Getty Center

Holiday Lights at the Getty Center through January 3

Illuminate your holidays with art every Saturday till 9

Winter is upon us. Spend a Saturday evening at the Getty Center, when we’re open until 9pm—and enjoy a chance to stroll the Central Garden at magic hour, photograph sunset, Instagram the lights in the trees, and share videos of your friends masquerading as snowflakes all in one evening. Hunt for the special holiday lights all around campus (starting at 5:30), and stop by the Museum Entrance Hall for free hot cider.

Stop by for some inspiration in the galleries as well with the monumental tapestries in Spectacular Rubens: The Triumph of the Eucharist (through January 11) and the influential photographs of Josef Koudelka (through March 22) on view.

Share your #GettyLights photos with us @TheGetty on Instagram and Twitter. We’d love to see you all lit up!

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  • By Home for the Holidays: LA | Taxi Magic Blog on December 19, 2013 at 8:38 am

    […] for some lights? Get to The Getty on Saturday nights if you want to see LA’s best light […]

  • By Holiday Fun for Kids at LA’s Best Museums on December 10, 2014 at 5:02 am

    […] Getty Center: Holiday Lights The tram alone is usually enough to get the kids squealing, but this season stop in the entrance hall on your way in for free hot apple cider. Then sip, stroll, and snap photos amid the magical trees and city lights below. Kids will love to hunt for the holiday light displays and projections going on throughout the museum. […]

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    • photo from Tumblr

      #ProvenancePeek: June 30

      Every art object has a story—not only of how it was made, but of how it changed hands over time until it found its current home. That story is provenance.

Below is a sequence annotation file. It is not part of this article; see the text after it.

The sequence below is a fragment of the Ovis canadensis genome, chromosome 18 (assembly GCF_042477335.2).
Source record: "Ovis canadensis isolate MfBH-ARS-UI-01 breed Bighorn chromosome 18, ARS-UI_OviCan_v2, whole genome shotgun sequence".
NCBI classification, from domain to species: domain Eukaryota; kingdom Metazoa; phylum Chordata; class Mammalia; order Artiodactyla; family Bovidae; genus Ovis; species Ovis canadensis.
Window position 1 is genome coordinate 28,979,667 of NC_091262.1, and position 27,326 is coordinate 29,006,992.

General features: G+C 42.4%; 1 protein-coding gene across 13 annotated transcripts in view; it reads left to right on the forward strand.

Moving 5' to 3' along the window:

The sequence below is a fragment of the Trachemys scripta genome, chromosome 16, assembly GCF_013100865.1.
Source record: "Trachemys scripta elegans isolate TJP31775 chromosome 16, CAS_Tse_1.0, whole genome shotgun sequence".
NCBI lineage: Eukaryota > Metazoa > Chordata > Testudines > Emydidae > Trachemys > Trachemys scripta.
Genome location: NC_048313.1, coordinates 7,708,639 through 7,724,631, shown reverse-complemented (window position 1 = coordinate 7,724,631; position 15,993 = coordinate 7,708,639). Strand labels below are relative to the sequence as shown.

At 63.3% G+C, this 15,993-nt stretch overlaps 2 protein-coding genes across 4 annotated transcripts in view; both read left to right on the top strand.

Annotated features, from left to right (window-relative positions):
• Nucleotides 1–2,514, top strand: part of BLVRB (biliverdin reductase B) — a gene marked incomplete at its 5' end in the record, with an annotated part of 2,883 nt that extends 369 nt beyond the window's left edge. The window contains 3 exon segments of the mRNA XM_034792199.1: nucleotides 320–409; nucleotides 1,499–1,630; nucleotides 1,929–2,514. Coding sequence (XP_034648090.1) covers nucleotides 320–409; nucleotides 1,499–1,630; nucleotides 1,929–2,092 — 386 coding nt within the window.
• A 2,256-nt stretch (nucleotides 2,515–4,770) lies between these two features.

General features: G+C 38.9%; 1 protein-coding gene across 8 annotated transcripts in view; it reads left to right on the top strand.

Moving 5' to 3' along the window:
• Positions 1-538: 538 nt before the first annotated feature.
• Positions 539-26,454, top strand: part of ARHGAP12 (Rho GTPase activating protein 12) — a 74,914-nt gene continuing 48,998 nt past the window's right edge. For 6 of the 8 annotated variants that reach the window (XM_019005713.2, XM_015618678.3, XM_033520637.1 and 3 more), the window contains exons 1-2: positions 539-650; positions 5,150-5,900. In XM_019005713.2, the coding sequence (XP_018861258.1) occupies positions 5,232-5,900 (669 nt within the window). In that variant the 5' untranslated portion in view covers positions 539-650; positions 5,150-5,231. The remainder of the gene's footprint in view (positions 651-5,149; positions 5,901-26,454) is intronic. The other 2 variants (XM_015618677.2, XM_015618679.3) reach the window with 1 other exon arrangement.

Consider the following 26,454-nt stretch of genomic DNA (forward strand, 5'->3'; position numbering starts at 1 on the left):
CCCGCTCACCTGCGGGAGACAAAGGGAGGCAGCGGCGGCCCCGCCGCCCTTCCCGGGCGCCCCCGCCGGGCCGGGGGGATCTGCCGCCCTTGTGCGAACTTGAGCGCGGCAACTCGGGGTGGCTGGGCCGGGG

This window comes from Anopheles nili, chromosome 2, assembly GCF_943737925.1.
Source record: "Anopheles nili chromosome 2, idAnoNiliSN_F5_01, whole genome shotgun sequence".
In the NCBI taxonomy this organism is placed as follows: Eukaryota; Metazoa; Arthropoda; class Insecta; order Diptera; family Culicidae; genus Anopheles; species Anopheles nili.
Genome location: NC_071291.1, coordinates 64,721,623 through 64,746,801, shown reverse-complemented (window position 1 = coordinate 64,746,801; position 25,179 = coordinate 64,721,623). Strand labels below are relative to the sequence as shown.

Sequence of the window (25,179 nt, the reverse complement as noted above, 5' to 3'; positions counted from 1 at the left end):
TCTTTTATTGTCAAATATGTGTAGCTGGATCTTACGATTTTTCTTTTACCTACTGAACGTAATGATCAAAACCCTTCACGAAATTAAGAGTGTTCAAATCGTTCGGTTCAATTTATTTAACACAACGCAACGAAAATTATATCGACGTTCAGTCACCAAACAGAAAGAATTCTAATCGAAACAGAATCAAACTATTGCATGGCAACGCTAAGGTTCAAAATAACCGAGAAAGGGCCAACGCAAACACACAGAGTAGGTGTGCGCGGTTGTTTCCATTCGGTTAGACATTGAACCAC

This portrait of actress Antonia Zárate by Goya is now part of the collection of the National Gallery of Ireland. The records of famed art dealer M. Knoedler & Co. at the Getty Research Institute reveal its recent provenance: the painting was sold by Knoedler on June 30, 1910, to financier Otto Beit. Part of his collection, including this painting, was later donated to the National Gallery of Ireland in Dublin. To this day the Gallery showcases some of its greatest masterpieces in the Beit Wing. This spread from a digitized Knoedler stock book records the transaction (second entry from top).

      M. Knoedler was one of the most influential dealers in the history of art. He sold European paintings to collectors (such as Henry Clay Frick, the Vanderbilts, and Andrew Mellon) whose collections formed the genesis of great museums such as the National Gallery of Art, the Metropolitan Museum of Art, the Frick Collection, the Huntington, and more. Knoedler’s stock books have recently been digitized and transformed into a searchable database, which anyone can query for free.

      Portrait of Doña Antonia Zárate, ca. 1805–06, José de Goya y Lucientes. Beit Collection, National Gallery of Ireland. Image courtesy of the National Gallery of Ireland.

      _______

      #ProvenancePeek is a monthly series by research assistant Kelly Davis peeking into #onthisday provenance finds from the M. Knoedler & Co. archives at the Getty Research Institute.

      06/30/15

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